The Year I Was Born
Review by Cicely Binford
Perth International Arts Festival brings South American perspectives to Perth in a PIAF exclusive of Fundacion Teatro a Mil and Lola Arias‘s production of The Year I Was Born. The Year I Was Born presents the true-life stories of the performers and their families under the Chilean dictator Augusto Pinochet, and is performed in Spanish with English surtitles. Ten men and women try to come to an understanding about the multitude of viewpoints and actions taken by their parents and siblings during the coup and the turbulent years that followed.
You wouldn’t think there’d be so much fun in a show about life under a dictator, but Arias’s documentary theatre piece has plenty. Her playful, schooldays-inspired tone buoys up some heavy material that delves into skeletons in some of these families’ closets. Each performer has a chance to introduce us to their parents and how politics played a part in their lives, and not everyone was working for ‘the good guys.’ But Arias wants us to think beyond the good-guys/bad-guys binary and consider that there are a lot of grey areas in between.
For example, three times one of the cast members asks everyone to line up along political and socioeconomic lines according to their parents’ views and their class status at the time of birth. Each lineup becomes a debate, and people are shuffled up and down the line depending on group consensus. There are a few grumbles and protests, but everyone seems to accept their spot on the spectrum.
Displacement was also a huge part of life for many families under Pinochet – they were broken up and scattered across the globe, often moving frequently from country to country, biding their time until it was safe to return to Chile. Some were ordered away by the rebel groups they were fighting for, some left to protect their families, some sent their families away and stayed to fight. Alexandra Benado‘s mother, an underground resistance fighter, was brutally gunned down.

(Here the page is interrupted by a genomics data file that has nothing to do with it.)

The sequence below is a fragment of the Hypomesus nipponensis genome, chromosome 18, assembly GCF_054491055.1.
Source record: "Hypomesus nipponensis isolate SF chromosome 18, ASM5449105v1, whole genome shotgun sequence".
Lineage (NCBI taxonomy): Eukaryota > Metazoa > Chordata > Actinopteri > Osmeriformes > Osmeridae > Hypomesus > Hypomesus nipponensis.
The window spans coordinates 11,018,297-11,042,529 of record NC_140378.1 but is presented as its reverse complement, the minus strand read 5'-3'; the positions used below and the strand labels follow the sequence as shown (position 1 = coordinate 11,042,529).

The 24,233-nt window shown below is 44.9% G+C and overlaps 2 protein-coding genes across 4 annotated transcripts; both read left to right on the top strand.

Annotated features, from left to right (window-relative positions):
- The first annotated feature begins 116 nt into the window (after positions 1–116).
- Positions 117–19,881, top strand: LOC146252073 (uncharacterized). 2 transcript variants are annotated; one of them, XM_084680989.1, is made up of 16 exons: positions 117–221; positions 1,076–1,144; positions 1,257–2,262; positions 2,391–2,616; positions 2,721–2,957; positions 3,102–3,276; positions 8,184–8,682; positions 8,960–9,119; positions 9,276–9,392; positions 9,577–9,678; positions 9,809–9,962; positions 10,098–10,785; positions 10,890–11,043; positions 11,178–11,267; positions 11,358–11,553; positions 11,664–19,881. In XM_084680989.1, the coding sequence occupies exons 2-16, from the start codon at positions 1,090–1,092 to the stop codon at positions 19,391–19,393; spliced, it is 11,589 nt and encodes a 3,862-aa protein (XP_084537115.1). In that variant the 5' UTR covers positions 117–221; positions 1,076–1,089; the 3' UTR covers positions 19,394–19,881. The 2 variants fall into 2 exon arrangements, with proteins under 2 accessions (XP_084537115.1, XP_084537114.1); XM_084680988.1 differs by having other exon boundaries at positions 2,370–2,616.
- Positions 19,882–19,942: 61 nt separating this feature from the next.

Each of their stories is amplified by the use of key photos, drawings, letters, and sound clips – memborabilia that is significant in some way, or becomes significant through the telling. A projector screen unfolds and rolls up via an offstage pulley system, and a table at the side of the stage, a camera is set up to film live drawing, which is then projected on the screen, similar to those overhead projectors we used to see in school. Alejandro Gómez Sepúlveda provides live accompaniment on guitar along with his contributions about his own family.
The stories come together in a loose, unhurried fashion, and the performers don’t seem like performers, they just seem like people off the street coming together for a support group meeting. Arias plays with form, so that there’s movement and variety and everyone takes part in retelling each other’s history. She even has them perform a group dance choreographed by Soledad Gaspar just to break things up, but also to demonstrate how easy it is to find common ground through music.
There are a few parallels to be made to current day politics, and it may be possible to make something of a comparison between Pinochet’s coup and what some are labelling an attempted coup by Trump. The final analysis from Arias seems to be that the spirit of resistance and active protest is a necessary part of any healthy society, and she and the cast encourage us to keep at it. They give a nod to WA in a scene where the cast are carrying banners and protest signs: one woman carries a No to Roe 8 sign.
The Year I Was Born is a spirited and honest look at Chile’s not-so-distant past, and provides an intriguing political history by showing how it impacted a range of families throughout two generations.
The Year I Was Born runs until Feb. 18 at the Heath Ledger Theatre, with a post-show discussion on Feb. 17. For more information and tickets, visit the PIAF website here.